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UNSW Canberra Professor Liz Ritchie has been recognised as a Fellow of the American Meteorological Society (AMS), a leading organisation for the advancement of atmospheric and related sciences.
Professor Ritchie, the Associate Dean for Education at UNSW Canberra, was recognised for her outstanding research into tropical cyclones, a subject she describes as ‘fascinating examples of nature’.
“I love being able to pull them apart and examine why they do what they do, why they change size and intensity, what it is that is driving their activity, structure changes and rainfall patterns,” Professor Ritchie said.
“My PhD supervisor was a tropical cyclone forecaster in Darwin when TC Tracy hit on Christmas Eve 1974 and devastated the city.
“He talked a lot about that night of terror and instilled in me a fundamental desire to do something that had impact, to do science, not just for science sake, but so that what I discovered could be translated into improvements in analysis and forecast techniques in ways that would have impact on people’s lives.”
Professor Ritchie has been an active member of AMS since she was a graduate student, receiving the Max Eaton student prize in 1993.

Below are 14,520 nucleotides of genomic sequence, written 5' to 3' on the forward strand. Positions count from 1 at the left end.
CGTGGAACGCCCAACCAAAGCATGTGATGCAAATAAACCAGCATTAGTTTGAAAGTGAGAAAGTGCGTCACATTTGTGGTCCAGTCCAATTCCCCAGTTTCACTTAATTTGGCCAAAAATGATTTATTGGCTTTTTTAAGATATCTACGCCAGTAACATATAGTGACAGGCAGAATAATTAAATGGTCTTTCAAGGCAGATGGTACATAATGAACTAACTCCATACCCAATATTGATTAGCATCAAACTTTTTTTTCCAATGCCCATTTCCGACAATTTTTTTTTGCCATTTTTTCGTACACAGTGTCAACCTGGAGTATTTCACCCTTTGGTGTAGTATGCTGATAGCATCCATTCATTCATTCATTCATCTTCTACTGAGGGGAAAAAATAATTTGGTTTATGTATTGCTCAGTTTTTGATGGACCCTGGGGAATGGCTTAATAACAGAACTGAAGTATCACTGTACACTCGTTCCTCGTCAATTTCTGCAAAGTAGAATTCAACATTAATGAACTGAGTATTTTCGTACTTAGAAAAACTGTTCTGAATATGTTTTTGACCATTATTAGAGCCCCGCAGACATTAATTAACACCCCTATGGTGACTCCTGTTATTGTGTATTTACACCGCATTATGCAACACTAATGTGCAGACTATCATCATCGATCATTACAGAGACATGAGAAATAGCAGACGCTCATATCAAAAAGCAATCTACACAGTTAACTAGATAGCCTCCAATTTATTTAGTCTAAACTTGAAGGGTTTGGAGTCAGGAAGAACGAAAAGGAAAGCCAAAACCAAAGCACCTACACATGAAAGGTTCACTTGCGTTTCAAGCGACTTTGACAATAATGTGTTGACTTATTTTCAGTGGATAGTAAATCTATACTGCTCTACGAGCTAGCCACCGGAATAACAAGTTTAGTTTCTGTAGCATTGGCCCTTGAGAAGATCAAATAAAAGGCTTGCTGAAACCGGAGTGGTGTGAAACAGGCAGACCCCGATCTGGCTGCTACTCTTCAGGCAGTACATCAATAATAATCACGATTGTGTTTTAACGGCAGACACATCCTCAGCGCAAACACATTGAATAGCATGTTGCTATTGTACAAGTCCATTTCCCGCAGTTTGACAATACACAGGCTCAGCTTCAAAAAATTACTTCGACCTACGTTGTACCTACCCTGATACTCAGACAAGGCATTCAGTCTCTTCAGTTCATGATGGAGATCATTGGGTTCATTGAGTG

She has served as a Councillor for the Society; Chair of the Scientific and Technological Activities Committee, overseeing all activities related to tropical meteorology, and Editor of two flagship journals, the Monthly Weather Review and Weather and Forecasting.
She described her advancement to Fellow as ‘a great honour’.
‘There are many great men and women who are Fellows of the AMS, including some of my early mentors,” Professor Ritchie said.
“To be counted in their number is humbling.”
Professor Ritchie has published more than 60 peer-reviewed journal papers and book chapters and more than 150 conference papers.
In addition to her work with AMS, Professor Ritchie is a member of the World Meteorological Organization's (WMO) Working Group on Tropical Meteorology Research and the Australian Meteorological and Oceanographic Society's expert group on weather and weather prediction.
She has served on the US Joint Hurricane Testbed Steering Committee, numerous NASA panels, including Chair of the Senior Review, as well as a number of leadership roles for the WMO International Workshop on Tropical Cyclones.